Ambient noise levels are monitored at sensitive noise receptors in the area surrounding the Project and evaluates the measurements against national legislation. While exceedances of the ambient noise standards are recorded, baseline levels at these locations are already in excess of the standards, due to traffic along the Nairobi-Thika highway. In 2014/2015, measures were implemented at the Project to minimize noise impacts and these included silencers fitted on the steam vents and blow off lines to reduce noise levels during steam turbine start-up resulting from steam blow out. Grievance records show no complaints from surrounding communities related to noise levels to date

Waste

The Project’s ESMS includes procedures for the segregation, handling and ultimate disposal of hazardous and non-hazardous waste. As per national legislation, waste is removed and disposed of by contractors licensed by NEMA. The Project will track and report on waste amounts (ESAP action item #5). The ESMS also includes various management plans and operating procedures addressing the handling of hazardous materials (in addition to the Hazardous Waste Management procedure). Training procedures also include requirements for training of staff on safe general practices for the handling of hazardous substances. Site observations revealed adequate bunding and monitoring provisions in place at fuel storage areas.

PS4: Community Health, Safety and Security

As mentioned previously, the Project is surrounded by mostly farmland, with the nearest community (Witeithie) more than 300m away on the opposite side of the Nairobi- Thika highway, although the nearest dwellings are approximately 100m from the site boundary. Based on the results of environmental monitoring undertaken by the Project, no significant risks to community health and safety due to air emissions, noise or water consumption and effluent quality have been identified.

Both HFO and diesel fuel is delivered to the Project by truck via the Nairobi-Thika highway by the supplier. Current traffic levels related to the Project are relatively low, due to operation at low dispatched hours. The ESMS includes a Traffic Control Management Plan (TCMP), based largely on the provisional, construction phase TCMP compiled as part of the ESIA process. The TCMP assigns responsibility for traffic management measures to the Plant Manager, Operations Manager and EHS officer, and includes requirements with regard to driver training and awareness, as well as vehicle standards and maintenance. No incident/accidents involving transport/vehicles have been reported to date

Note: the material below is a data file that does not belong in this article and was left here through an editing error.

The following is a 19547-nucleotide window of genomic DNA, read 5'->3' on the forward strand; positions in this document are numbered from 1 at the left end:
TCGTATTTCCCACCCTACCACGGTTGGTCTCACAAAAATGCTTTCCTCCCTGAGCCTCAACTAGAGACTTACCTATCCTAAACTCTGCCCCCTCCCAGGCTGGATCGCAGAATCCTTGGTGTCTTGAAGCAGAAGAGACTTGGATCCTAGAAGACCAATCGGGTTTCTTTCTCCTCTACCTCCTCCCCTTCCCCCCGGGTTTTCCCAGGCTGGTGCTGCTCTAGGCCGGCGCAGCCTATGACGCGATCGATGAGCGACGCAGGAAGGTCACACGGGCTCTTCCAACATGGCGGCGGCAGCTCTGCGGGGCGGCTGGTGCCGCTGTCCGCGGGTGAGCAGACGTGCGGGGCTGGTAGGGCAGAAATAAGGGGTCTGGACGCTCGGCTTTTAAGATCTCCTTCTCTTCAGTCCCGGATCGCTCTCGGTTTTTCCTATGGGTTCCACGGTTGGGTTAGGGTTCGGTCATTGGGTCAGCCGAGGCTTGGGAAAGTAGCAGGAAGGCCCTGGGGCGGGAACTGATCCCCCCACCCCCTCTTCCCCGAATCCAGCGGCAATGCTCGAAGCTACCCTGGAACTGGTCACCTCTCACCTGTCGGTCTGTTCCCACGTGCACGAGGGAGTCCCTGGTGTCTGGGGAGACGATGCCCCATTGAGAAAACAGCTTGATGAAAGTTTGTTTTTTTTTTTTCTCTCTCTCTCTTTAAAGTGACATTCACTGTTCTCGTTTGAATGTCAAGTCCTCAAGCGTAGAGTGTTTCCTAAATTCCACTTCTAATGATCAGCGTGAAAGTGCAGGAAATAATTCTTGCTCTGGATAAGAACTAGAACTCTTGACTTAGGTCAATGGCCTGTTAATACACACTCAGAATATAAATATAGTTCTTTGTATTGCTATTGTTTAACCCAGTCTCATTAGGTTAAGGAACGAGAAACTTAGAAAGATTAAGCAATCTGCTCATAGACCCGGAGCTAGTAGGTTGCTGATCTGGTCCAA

Security Personnel

The Project has armed security personnel during the night but has not had any security incidents. A Security Plan in line with PS4 will be developed to ensure that security will be provided in a manner that does not jeopardize the community’s safety or the Security Provider(s) relationship with the community and that is consistent with national requirements. The Security Provider(s) will ensure that security personnel have not been involved in past abuses and are adequately trained (ESAP action item #7).

 

The Project was issued with an EIA license by NEMA in July 2011. While the Project has obtained all permits and compliance certificates required to operate, it will continue to liaise with NEMA on an ongoing basis with regards to the air emissions license and, in liaison with the other IPPs, the proposed Emission Control System for thermal power plants (ESAP action item #6). Communities were engaged throughout the ESIA process. Since the ESIA, the Project continues to actively engage with the local community on an ongoing basis, including the provision of grievance books at the main entrance and the local Chief’s office. The Project will continue to improve on the stakeholder engagement process.


MIGA supports its clients (as defined in MIGA Policy on Environmental and Social Sustainability) in addressing environmental and social issues arising from their business activities by requiring them to set up and administer appropriate grievance mechanisms and/or procedures to address complaints from Affected Communities.

In addition, Affected Communities have unrestricted access to the Compliance Advisor/Ombudsman (CAO), the independent accountability mechanism for MIGA. The CAO is mandated to address complaints from people affected by MIGA-guaranteed business activities in a manner that is fair, objective, and constructive, with the goal of improving environmental and social project outcomes and fostering greater public accountability of MIGA.

Independent of MIGA management and reporting directly to the World Bank Group President, the CAO works to resolve complaints using a flexible, problem-solving approach through its dispute resolution arm and oversees project-level audits of MIGA’s environmental and social performance through its compliance arm.

Complaints may relate to any aspect of MIGA-guaranteed business activities that is within the mandate of the CAO. They can be made by any individual, group, community, entity, or other party affected or likely to be affected by the environmental or social impacts of a MIGA-guaranteed business activity. Complaints can be submitted to the CAO in writing to the address below:

Compliance Advisor/Ombudsman International Finance Corporation 2121 Pennsylvania Avenue NW Room F11K-232 Washington, DC 20433 USA Tel: 1 202 458 1973 Fax: 1 202 522 7400 E-mail: cao-compliance@ifc.org